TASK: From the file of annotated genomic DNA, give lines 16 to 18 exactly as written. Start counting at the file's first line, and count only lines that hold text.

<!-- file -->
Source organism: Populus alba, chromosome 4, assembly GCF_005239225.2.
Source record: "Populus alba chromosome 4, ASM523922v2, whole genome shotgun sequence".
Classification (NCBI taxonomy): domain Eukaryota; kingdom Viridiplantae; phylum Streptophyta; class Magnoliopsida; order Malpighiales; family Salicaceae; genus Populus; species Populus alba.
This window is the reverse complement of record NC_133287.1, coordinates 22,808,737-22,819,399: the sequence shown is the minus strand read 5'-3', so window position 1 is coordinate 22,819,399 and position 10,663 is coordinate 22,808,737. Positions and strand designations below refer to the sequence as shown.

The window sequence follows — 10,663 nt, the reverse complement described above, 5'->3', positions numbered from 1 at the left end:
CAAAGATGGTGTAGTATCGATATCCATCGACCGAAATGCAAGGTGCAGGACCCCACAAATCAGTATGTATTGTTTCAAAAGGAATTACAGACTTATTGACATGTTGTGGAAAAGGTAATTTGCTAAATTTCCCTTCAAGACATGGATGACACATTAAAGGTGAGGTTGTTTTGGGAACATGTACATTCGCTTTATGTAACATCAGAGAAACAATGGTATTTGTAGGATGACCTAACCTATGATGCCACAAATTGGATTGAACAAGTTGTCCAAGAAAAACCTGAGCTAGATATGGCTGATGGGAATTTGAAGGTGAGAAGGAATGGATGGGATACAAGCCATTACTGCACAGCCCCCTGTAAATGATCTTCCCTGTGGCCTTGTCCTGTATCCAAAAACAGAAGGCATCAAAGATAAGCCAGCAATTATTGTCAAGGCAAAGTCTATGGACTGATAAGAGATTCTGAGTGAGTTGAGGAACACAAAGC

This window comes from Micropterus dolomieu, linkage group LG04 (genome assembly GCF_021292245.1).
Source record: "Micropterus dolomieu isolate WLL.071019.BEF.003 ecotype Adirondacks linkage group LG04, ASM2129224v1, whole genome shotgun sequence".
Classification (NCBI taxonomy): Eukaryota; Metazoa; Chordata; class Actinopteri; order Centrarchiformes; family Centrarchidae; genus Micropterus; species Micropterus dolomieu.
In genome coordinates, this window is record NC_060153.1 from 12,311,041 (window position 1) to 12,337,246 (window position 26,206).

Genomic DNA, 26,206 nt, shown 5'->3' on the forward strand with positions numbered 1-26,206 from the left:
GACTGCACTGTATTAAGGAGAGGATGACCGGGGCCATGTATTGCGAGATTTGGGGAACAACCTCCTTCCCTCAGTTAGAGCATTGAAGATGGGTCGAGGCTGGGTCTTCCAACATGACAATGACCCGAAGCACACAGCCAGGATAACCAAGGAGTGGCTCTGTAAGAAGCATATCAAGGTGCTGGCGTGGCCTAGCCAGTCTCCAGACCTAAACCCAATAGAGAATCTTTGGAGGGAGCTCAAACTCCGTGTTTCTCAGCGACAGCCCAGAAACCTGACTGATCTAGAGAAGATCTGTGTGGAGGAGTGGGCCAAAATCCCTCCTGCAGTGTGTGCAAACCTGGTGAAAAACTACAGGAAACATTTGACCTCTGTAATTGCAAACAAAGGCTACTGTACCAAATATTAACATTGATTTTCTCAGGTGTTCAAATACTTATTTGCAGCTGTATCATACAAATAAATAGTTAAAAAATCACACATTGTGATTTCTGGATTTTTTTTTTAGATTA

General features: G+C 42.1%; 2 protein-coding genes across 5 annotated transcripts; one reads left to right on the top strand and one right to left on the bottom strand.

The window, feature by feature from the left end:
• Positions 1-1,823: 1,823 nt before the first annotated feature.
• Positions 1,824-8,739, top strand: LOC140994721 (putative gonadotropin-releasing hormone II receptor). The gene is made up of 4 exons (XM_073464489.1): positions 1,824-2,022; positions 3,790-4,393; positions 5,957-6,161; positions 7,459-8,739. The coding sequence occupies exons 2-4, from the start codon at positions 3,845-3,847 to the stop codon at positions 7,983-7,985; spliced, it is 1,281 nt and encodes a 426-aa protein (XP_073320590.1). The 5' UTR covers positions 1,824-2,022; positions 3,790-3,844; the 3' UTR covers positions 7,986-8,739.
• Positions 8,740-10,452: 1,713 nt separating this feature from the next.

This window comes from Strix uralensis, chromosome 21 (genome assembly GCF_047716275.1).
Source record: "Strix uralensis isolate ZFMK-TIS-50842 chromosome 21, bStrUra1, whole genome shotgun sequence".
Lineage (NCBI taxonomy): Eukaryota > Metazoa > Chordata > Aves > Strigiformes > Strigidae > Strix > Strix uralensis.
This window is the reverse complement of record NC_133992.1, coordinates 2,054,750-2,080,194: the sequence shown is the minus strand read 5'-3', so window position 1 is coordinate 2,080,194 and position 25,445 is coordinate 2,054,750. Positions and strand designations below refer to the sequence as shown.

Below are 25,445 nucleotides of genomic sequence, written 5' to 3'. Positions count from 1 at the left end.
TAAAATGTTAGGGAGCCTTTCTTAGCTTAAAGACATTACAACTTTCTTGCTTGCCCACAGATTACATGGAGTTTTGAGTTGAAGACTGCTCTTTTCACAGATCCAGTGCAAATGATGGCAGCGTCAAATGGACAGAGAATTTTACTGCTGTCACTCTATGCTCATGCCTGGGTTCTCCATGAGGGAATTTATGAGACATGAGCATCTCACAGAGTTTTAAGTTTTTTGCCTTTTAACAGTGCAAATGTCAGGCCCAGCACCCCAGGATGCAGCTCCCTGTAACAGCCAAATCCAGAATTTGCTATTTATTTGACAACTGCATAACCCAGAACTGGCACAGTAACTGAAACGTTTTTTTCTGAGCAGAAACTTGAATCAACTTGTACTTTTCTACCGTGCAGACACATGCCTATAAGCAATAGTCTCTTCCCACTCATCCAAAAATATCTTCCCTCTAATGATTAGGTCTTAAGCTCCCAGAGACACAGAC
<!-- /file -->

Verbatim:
• Positions 1,824-8,739, top strand: LOC140994721 (putative gonadotropin-releasing hormone II receptor). The gene is made up of 4 exons (XM_073464489.1): positions 1,824-2,022; positions 3,790-4,393; positions 5,957-6,161; positions 7,459-8,739. The coding sequence occupies exons 2-4, from the start codon at positions 3,845-3,847 to the stop codon at positions 7,983-7,985; spliced, it is 1,281 nt and encodes a 426-aa protein (XP_073320590.1). The 5' UTR covers positions 1,824-2,022; positions 3,790-3,844; the 3' UTR covers positions 7,986-8,739.
• Positions 8,740-10,452: 1,713 nt separating this feature from the next.

This window comes from Strix uralensis, chromosome 21 (genome assembly GCF_047716275.1).